I have thought more broadly about the possibility of using computers to design near-optimal robots for terrestrial locomotion but the problem appears to be quite hard. Given that the cost function isn’t well-defined the search space will be very large. It would make sense to place a prior on our cost function and try to use a method similar to Bayesian Optimisation. However, the task entails a method much more sophisticated than the Bayesian Optimisation methods that are used in industry today.

I’ll probably revisit this challenge in the future but I think it would make sense to first solve an intermediate challenge in Bayesian Optimisation applied to robotics.


Why don’t mammals have more than 4 limbs?

-a cheetah in action captured by Mark Dumont

Approximately one month ago I wondered why there were no mammals that had more than 4 limbs. I wondered whether they were somehow optimal for the challenges faced by mammals. I was thinking about the Cheetah in particular: would it run faster if it had an additional pair of limbs?

Unsure about how to proceed I posted the question on the biology StackExchange where it generated some interest. The accepted answer by a zoology researcher could be summarized in this way:

“So basically, terrestrial vertebrates have four legs because they evolved from a fish ancestor that had four members that were possibly used as legs (that could “easily” evolved into legs). The explanation is as simple and basic as that. You can have a look to the diversity of terrestrial vertebrates here (click on the branches).”

Unsatisfied with this answer, I asked another zoologist from Cambridge University, Jenny Clack, who also happens to be an expert on tetrapod evolution and she gave me a similar answer:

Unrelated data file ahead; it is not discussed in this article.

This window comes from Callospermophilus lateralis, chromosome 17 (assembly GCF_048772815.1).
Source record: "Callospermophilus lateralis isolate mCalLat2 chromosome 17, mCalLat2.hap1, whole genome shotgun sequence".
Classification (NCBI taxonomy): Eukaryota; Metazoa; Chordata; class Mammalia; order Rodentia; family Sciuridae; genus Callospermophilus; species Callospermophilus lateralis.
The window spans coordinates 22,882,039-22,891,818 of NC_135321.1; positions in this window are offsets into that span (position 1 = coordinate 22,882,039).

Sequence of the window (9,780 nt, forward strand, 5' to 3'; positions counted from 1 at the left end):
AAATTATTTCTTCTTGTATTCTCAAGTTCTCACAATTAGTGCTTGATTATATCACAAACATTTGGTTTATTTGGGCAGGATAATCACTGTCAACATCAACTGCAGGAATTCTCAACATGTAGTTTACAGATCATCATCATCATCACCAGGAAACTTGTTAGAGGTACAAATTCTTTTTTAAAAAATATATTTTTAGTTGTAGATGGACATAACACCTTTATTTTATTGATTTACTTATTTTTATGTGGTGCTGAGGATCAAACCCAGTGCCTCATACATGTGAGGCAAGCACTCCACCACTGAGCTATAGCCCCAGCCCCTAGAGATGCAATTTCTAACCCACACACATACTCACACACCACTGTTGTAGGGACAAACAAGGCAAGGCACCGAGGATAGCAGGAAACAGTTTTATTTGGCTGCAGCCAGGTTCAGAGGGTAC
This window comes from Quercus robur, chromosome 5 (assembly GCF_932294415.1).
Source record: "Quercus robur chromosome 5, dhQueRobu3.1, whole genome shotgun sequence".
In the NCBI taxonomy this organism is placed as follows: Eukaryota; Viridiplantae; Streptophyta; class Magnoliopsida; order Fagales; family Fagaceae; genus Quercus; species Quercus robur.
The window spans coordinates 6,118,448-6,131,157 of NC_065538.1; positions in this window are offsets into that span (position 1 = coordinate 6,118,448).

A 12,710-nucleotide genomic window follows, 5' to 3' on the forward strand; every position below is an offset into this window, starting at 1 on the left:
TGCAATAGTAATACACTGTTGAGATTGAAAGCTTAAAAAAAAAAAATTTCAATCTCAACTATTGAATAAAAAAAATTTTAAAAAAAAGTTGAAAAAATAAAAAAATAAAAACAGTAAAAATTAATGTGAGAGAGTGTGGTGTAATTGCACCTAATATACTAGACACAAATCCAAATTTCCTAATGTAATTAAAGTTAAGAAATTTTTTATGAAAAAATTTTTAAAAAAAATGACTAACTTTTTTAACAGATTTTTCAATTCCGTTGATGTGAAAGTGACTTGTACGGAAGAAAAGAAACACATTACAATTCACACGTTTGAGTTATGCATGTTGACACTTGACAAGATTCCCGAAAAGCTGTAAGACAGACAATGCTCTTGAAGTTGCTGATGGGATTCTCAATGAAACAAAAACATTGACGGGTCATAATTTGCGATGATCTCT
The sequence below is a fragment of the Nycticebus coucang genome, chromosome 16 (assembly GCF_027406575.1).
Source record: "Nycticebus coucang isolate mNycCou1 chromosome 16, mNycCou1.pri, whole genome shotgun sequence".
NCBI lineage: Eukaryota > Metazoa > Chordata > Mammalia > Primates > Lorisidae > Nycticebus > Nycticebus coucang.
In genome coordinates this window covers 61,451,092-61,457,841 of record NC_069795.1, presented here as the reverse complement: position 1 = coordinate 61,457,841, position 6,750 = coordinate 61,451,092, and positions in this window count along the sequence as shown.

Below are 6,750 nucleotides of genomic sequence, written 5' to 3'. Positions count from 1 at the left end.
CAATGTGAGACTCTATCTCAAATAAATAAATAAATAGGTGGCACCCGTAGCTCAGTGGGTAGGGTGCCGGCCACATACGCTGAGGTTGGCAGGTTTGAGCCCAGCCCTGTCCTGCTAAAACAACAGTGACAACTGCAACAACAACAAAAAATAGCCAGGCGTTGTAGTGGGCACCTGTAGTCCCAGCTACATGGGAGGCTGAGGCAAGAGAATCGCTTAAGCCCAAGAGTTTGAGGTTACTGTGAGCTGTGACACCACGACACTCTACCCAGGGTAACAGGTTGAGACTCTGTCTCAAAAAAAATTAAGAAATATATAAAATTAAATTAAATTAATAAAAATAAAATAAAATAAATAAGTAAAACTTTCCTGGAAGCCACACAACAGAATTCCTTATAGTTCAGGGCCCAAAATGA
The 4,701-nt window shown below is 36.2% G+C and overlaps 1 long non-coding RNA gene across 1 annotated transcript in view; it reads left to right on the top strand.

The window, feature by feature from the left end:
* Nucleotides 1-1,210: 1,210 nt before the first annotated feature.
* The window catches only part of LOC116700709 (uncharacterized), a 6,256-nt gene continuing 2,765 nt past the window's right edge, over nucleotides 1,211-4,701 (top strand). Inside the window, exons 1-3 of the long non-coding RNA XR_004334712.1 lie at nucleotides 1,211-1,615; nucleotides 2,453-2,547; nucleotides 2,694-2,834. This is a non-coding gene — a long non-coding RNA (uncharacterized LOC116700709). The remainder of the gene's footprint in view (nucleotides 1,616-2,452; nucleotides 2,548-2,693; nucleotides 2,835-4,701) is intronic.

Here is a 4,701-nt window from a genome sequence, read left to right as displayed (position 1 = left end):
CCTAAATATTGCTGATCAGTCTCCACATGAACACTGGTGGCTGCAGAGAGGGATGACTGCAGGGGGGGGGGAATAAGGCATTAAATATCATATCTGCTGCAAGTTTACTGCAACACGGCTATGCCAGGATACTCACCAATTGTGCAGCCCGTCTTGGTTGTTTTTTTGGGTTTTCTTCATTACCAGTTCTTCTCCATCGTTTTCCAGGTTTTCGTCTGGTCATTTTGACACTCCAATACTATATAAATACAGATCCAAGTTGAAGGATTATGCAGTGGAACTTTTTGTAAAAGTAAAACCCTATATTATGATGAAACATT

“If four appendages are optimal, it’s because they were optimal for swimming before tetrapods became terrestrial. Clearly four are not always optimal for tetrapods since many of them lose them, but it would take a major Hox gene duplication – probably deleterious if not fatal – for tetrapods to get more.”

It appears that nobody has tried to do computer simulations or analyses of any kind to determine whether 6 legs may be better or worse for mammals that have particular constraints due to their habitats and functional purposes. After more research I have come to this conclusion. But, after attempting to transform the question into a falsifiable hypothesis(Are 4 legs optimal for certain/all mammals?) I have realised that there are quickly serious difficulties.

Even if we considered a special case of this question: “Are 4 legs optimal for a 100 kg carnivorous savannah mammal?” there are serious challenges. To begin with, there are many important factors that aren’t well understood:
a) type of vascular system used
b) type of respiratory system
c) other variables
d) dynamic relationship between these components

Given the limited understanding of leading researchers of the biological components of land mammals, I realised that doing significant analysis of this problem is basically impossible.

This is the first time I’ve encountered a scientifically interesting problem that can’t lend itself to any kind of reasonable analysis.